#2018InReview: ‘We love ya, we just don’t trust ya’

By ERIC BROWN | Nashville Voice

From music, fashion, all the way to Black Twitter, people love, to love, Black culture. It’s the thing to use Black lingo and perform the latest dance that goes viral from Black culture. We officially know Hip Hop is the most listened genre of music around the world.

In Nashville, it so easy to hear people happily ready to tell you about getting food from Slim and Husky’s or grabbing a drink from Minerva Ave. Being around Black Culture, talking about Black Culture, and enjoying Black Culture, is too awesome! From watching Beyonce transforming her performance into an HBCU homecoming to Migos and Drake bringing back Soul Train, Black Culture is the epitome of Cool.

We love Black Culture, but in 2019, can we trust not only Black Culture but the members of the culture too? As much as it sounds good to say this to Non-black cultures, this question is actually for those who reside in Black Culture. Black folks love to be Black until we need to do the work to elevate the culture.

This article is not just talking about blocking freeways with black bodies that want to be recognized before being shot down in acts of injustice. In this article, it is not talking about using social media platforms to deliver post about criticizing institutions that continue to uphold unfairness.

Can we support black businesses, black organizations, black entrepreneurs, black banks, black dentists, black doctors, black CPAs, black organizers, and black religious and non-religious institutions, for the sake of the community even after death?

If Black Culture was a person, it’s easy to look at her beauty and talent, but can she be allowed to show off her intelligence and strategy to lead her people into a higher level to thrive and not only survive?

It’s great to sell out theaters to watch the brilliant film, “The Black Panther” in colorful dashikis (that we hope are not made in China). It’s great to hold up black fist in selfies, but does that equal trust in the community?

There is no doubt that Black people love the Black community, but do Black people trust it? Do Black folks stop going to a certain restaurants because too many Black folks are now there? That’s a question to Black People about Black People.

Does the Black Community get treated with great customer service to attract them to come back to support Black businesses? That still a question for Black folks to answer about Black folks?

Do Black people have a higher value in education because their degrees come from a Private White Institution over a Historically Black College or University? Do we hire quality Black workers or hire Black firms by giving them the same expectation and grace given to others with a different hue? black-owned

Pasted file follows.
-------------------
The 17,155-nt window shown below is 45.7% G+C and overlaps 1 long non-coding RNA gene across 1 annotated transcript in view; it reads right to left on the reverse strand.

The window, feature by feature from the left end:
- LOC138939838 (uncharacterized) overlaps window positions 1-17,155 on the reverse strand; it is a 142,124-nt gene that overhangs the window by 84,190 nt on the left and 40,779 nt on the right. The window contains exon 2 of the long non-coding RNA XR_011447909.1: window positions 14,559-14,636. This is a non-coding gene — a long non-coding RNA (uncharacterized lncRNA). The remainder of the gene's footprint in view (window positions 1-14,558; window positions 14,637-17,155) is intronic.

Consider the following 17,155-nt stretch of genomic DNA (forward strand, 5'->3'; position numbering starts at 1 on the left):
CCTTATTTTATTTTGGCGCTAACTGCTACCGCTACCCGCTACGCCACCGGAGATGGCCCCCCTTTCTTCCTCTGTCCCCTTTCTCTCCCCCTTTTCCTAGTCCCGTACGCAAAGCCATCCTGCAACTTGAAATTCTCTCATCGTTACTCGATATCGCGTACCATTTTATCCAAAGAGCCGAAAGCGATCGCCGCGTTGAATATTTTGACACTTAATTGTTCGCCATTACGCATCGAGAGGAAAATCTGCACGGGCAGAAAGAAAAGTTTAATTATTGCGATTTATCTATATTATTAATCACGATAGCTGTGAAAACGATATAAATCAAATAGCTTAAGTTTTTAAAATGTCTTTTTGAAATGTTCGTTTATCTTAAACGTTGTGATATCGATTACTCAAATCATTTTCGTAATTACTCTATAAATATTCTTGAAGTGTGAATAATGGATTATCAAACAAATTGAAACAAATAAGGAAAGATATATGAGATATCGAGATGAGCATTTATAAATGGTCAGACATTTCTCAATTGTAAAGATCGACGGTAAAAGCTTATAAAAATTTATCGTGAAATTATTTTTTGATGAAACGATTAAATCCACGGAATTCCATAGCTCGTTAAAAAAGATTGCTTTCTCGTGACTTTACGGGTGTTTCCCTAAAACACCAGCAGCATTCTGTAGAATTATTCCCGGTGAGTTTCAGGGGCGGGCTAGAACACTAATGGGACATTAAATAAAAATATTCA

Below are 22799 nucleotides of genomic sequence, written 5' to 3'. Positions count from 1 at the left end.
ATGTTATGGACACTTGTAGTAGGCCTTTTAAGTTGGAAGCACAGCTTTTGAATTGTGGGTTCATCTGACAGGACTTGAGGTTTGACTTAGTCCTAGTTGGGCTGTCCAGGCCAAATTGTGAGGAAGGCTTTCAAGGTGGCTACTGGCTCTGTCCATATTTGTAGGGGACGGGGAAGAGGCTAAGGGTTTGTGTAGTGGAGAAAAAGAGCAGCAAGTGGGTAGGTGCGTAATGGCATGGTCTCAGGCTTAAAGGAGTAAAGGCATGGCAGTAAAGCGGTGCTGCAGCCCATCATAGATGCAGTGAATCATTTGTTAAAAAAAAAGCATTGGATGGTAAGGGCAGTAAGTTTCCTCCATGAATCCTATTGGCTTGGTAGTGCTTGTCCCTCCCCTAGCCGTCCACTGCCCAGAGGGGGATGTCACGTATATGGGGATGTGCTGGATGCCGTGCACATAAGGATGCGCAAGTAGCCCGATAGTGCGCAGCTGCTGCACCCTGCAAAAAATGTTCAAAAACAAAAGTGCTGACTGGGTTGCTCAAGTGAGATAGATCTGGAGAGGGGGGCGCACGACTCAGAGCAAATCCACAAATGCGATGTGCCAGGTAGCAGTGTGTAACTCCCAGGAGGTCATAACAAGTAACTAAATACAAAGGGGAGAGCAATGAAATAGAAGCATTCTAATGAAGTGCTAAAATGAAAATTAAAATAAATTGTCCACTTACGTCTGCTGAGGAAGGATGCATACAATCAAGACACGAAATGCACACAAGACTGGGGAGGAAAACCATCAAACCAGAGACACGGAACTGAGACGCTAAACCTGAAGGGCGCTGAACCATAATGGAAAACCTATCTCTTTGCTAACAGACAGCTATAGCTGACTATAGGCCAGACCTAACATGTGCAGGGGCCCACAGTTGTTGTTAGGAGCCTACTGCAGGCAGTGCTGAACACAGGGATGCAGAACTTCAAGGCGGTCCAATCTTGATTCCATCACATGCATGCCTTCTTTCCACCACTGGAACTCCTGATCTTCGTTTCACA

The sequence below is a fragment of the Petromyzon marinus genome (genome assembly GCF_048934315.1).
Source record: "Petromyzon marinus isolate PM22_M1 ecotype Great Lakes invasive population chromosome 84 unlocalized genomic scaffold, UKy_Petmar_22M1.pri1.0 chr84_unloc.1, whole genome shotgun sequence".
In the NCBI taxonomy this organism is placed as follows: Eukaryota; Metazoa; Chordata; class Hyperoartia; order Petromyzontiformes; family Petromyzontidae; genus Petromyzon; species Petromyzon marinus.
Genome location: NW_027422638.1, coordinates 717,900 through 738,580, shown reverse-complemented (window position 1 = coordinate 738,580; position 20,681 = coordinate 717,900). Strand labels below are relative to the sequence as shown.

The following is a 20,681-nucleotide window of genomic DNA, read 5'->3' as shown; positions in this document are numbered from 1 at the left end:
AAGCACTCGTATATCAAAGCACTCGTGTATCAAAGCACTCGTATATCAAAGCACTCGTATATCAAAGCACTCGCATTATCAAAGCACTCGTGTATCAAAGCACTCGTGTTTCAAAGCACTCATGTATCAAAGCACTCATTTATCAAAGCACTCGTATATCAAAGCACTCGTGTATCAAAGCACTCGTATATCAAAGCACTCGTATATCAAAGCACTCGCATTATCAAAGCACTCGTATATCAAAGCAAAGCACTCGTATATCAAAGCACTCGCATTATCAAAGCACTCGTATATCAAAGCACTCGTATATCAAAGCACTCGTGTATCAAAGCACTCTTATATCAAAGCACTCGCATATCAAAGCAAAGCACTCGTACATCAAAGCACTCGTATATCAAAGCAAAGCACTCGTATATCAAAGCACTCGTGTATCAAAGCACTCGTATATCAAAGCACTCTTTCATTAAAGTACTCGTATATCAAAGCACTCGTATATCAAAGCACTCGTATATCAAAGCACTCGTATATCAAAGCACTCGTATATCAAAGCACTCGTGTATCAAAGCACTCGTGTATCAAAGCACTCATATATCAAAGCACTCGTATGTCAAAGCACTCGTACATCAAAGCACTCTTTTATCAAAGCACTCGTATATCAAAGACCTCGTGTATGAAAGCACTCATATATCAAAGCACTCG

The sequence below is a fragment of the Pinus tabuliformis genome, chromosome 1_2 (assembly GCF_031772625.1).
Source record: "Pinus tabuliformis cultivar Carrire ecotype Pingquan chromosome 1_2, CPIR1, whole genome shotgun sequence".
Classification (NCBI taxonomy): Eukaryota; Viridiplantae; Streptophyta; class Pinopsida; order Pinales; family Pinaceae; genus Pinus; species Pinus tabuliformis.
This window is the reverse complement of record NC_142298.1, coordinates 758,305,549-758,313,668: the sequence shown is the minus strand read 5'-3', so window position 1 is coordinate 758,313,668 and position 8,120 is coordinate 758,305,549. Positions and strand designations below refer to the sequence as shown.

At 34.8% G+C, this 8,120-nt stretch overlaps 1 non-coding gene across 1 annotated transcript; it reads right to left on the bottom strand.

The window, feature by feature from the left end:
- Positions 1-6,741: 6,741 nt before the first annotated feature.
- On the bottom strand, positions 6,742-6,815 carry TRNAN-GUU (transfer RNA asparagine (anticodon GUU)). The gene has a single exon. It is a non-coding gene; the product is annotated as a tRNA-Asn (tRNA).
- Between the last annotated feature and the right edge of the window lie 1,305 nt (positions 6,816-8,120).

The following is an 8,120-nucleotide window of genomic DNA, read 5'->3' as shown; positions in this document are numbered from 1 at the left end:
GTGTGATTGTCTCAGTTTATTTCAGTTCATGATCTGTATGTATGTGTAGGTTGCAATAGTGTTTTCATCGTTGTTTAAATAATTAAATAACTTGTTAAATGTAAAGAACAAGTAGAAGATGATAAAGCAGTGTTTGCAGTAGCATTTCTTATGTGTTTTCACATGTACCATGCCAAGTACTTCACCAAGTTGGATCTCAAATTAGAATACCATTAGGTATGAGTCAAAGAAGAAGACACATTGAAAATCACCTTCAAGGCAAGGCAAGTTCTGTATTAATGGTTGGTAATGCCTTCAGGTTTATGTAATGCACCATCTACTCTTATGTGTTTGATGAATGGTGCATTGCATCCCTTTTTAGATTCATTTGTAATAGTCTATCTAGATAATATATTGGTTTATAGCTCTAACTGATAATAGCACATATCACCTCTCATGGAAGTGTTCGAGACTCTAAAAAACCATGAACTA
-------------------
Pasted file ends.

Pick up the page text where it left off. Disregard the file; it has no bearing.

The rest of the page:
The word trust comes from an Old Norse word that means to rely on, to have confidence in, and to protect and support. In 2019, can Black people rely on Black people to create or build industries that are not just as worthy as the food, alcohol, clothes, and barber/beauty shops?

Maybe black grocery stores, black tech companies, or black owned cargo vehicles are needed to create stronger local and international economic networks. The Black Nashville Chamber of Commerce is working to do just this type of project.

Are there confident people who are ready to run as community leaders who are not afraid to run on their values, authenticity, and straightforward beliefs to better all of Nashville as a council member, mayor, or even a Black District Attorney. Since the 2016 election, it seems that there is more interest in politics within younger generations.

Groups like the Equity Alliance, The Tennessee Black Voter Project, Davidson County Black Democratic Caucus, Emerge, and New Leader’s Council all have an opportunity to make this dream a reality.

Will the Black community support and protect its rich history in Nashville through the arts, music, economic power, and education? These endeavors are happening through organizations like Creatives Day, the Norf Collective,  Knowledge Bank, and The Jefferson Street Art Crawl. It can help happen by supporting colleges like American Baptist College, Fisk University, Meharry College, and Tennessee State University not only on homecoming week, but throughout the year.

This can only happen when Black People support all areas of Black Culture and not just some of the Black Culture. If there are Black Organizers, be okay with connecting with Black Business Leaders.

It’s to support the culture if everyone in the culture looks at others as the enemy. Look to one another. If there are a Black Academicians, it’s okay to connect with Black Religious Leaders.

The Black Community is diverse in age, class, aesthetics, faith, sexuality, politic, and so much more. It’s hard to be pro-black and only protect part of the Black Community?

In 2019, be very intentional about not only your expectations of Black folks in the community. Also be intentional in your habits and patterns of showing your trust in the community as well.

One thing is for sure, Black Culture is always good at getting all people on the bandwagon. Let’s get Black folks on its own bandwagon through supporting, protecting, being steadfast and firm in Black Culture.

It can be done through Black money, through Black time, through Black talents, and through Black support. Let’s make TRUST a trend in the Black Culture, too.

Facebook Comments

Must Read

Related Articles